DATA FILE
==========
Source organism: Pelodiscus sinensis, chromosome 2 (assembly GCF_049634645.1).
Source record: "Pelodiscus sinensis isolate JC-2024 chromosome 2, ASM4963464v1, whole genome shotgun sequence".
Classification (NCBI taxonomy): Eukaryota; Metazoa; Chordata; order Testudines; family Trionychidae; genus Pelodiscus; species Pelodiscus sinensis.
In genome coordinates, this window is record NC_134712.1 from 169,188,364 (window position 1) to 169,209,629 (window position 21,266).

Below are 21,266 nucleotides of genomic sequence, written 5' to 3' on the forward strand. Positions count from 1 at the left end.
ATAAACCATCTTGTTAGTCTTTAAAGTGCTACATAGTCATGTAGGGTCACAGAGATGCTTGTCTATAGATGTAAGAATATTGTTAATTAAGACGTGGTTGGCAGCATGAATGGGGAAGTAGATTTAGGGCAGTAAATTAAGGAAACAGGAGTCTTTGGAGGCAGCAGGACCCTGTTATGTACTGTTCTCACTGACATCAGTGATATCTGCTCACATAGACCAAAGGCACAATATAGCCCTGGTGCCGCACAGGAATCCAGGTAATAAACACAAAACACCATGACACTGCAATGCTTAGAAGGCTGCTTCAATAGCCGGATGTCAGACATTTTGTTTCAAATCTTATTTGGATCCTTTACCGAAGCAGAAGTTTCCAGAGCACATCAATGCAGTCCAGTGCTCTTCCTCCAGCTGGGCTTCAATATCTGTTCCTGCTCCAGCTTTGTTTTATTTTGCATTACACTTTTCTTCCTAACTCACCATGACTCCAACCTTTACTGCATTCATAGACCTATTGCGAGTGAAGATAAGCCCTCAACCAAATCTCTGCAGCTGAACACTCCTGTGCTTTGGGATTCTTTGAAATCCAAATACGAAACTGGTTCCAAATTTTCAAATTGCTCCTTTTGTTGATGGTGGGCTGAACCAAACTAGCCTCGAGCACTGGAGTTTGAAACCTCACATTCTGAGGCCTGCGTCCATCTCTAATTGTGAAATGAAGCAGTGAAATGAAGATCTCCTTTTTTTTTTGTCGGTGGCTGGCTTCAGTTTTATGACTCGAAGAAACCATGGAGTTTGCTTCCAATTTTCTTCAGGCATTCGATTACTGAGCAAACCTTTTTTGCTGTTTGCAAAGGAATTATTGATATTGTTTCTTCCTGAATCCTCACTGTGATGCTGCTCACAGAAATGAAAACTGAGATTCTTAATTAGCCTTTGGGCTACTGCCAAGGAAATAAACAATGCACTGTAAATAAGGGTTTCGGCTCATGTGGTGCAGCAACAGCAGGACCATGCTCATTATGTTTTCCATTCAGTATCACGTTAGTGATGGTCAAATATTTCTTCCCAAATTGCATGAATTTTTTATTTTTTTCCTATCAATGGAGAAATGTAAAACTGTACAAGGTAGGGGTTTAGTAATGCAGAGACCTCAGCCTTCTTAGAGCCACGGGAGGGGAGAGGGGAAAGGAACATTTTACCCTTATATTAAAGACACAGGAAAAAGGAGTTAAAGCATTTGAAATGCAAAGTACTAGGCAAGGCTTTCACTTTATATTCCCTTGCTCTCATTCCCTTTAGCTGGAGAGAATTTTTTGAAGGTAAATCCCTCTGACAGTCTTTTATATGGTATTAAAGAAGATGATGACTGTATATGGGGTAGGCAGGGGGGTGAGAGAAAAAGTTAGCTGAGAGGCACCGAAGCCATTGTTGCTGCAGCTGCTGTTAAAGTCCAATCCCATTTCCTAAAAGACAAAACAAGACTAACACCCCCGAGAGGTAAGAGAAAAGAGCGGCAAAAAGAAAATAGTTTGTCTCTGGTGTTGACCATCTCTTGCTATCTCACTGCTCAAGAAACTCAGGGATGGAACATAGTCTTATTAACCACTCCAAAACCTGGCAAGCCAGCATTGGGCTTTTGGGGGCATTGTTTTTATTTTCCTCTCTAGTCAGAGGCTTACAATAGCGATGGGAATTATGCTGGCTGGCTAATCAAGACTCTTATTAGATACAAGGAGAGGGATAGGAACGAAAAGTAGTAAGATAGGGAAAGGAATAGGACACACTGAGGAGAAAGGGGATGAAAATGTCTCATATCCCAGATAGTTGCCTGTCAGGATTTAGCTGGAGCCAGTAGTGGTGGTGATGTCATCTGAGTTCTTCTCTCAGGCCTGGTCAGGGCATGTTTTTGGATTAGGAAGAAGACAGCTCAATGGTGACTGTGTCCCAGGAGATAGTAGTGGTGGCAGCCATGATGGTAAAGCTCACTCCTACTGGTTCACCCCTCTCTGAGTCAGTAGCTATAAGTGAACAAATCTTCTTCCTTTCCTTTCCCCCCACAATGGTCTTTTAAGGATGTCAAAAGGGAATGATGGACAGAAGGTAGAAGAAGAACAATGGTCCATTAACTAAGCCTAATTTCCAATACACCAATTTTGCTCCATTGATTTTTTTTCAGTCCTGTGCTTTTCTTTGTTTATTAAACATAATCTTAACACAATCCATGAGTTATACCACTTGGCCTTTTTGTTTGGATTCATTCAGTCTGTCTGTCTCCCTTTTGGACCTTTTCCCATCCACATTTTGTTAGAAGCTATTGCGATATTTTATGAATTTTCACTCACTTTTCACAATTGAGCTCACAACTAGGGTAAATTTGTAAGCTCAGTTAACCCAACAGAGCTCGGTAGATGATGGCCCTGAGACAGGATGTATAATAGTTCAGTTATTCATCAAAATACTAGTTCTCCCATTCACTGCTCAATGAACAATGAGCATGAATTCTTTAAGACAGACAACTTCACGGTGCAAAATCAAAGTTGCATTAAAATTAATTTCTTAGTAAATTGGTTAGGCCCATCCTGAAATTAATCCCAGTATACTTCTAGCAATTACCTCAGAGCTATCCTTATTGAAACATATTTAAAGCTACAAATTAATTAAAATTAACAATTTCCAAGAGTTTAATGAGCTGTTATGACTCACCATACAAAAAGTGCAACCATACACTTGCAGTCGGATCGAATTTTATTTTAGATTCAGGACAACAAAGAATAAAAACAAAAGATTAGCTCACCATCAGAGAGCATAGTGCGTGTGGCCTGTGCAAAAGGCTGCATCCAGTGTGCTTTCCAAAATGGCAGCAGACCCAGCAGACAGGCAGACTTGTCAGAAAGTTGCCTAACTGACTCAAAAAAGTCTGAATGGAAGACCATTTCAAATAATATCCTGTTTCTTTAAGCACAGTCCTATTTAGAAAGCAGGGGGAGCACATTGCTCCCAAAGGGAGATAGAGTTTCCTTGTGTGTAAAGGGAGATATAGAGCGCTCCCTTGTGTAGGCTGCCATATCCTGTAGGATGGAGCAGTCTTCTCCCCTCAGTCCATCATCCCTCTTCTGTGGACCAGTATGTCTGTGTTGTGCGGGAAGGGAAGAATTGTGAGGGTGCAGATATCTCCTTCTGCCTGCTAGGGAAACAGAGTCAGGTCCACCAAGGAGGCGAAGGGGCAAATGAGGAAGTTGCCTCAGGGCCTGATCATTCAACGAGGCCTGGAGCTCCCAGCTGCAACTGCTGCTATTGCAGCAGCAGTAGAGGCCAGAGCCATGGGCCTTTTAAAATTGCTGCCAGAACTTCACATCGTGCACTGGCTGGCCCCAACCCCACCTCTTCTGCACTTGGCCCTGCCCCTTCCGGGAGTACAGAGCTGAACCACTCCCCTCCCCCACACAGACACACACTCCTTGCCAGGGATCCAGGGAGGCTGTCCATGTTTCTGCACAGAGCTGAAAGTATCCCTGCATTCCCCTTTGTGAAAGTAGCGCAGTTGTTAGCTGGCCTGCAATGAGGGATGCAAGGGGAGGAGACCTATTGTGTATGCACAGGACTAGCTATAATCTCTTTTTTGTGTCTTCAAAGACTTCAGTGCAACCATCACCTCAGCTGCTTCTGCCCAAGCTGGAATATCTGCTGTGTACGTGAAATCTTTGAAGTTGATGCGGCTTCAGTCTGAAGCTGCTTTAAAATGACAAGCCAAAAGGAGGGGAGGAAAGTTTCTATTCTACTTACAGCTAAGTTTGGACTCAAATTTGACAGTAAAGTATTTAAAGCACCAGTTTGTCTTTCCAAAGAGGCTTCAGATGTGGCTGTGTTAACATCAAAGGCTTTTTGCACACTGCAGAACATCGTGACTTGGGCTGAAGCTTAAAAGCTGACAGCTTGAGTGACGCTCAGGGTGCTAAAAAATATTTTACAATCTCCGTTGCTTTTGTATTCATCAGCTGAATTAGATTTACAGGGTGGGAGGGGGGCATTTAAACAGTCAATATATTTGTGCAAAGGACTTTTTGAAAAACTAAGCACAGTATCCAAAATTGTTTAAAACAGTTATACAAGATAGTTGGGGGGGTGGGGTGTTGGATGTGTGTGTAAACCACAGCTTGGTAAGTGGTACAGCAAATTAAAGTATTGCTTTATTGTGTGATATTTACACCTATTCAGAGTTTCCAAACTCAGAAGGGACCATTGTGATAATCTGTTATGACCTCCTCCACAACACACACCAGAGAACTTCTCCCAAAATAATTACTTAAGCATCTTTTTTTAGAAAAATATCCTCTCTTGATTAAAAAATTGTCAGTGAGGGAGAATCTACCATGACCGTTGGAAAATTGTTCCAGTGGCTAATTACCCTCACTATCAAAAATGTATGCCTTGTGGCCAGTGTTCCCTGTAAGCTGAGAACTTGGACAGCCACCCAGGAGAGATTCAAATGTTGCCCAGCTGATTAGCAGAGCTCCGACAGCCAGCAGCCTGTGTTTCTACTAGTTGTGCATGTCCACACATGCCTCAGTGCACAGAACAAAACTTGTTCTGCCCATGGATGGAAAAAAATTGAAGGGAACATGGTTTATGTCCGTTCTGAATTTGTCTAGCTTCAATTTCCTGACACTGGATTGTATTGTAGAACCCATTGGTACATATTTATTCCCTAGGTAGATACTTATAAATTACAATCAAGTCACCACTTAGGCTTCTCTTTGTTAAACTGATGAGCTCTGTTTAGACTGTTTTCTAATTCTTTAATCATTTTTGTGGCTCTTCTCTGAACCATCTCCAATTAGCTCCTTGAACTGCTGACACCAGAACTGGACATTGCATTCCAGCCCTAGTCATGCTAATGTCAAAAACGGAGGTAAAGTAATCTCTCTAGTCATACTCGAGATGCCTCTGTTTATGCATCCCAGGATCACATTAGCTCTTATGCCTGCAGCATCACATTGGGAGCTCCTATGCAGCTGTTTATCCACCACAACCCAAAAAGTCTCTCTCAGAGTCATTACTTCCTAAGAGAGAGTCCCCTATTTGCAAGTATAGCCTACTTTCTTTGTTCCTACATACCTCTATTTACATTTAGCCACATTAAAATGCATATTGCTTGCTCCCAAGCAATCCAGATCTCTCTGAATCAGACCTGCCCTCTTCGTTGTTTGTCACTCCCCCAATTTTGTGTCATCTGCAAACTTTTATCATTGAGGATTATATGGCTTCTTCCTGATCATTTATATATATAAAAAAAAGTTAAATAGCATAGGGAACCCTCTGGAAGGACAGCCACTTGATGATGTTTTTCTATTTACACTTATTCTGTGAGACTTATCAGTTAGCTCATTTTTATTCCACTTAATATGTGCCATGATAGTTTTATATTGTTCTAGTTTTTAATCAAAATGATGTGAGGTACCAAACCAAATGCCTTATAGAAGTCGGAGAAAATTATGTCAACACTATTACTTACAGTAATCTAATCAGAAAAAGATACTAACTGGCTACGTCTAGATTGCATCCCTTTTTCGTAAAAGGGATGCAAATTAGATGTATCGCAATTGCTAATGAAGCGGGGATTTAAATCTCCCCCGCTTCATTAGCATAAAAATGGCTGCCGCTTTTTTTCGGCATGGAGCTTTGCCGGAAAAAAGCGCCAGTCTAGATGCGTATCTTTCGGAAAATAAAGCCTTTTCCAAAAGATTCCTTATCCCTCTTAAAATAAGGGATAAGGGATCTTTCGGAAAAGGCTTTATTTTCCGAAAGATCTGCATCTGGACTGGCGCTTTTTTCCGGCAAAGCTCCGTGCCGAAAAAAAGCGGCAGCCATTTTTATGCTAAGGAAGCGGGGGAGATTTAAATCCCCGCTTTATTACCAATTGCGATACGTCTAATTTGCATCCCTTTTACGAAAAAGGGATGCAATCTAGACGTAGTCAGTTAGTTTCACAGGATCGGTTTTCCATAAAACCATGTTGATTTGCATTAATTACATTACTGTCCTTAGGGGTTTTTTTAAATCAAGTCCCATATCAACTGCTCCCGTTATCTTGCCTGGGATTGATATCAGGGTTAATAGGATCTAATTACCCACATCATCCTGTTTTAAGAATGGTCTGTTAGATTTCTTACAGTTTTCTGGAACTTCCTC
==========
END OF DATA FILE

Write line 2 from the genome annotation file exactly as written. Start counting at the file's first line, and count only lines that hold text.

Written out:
Source record: "Pelodiscus sinensis isolate JC-2024 chromosome 2, ASM4963464v1, whole genome shotgun sequence".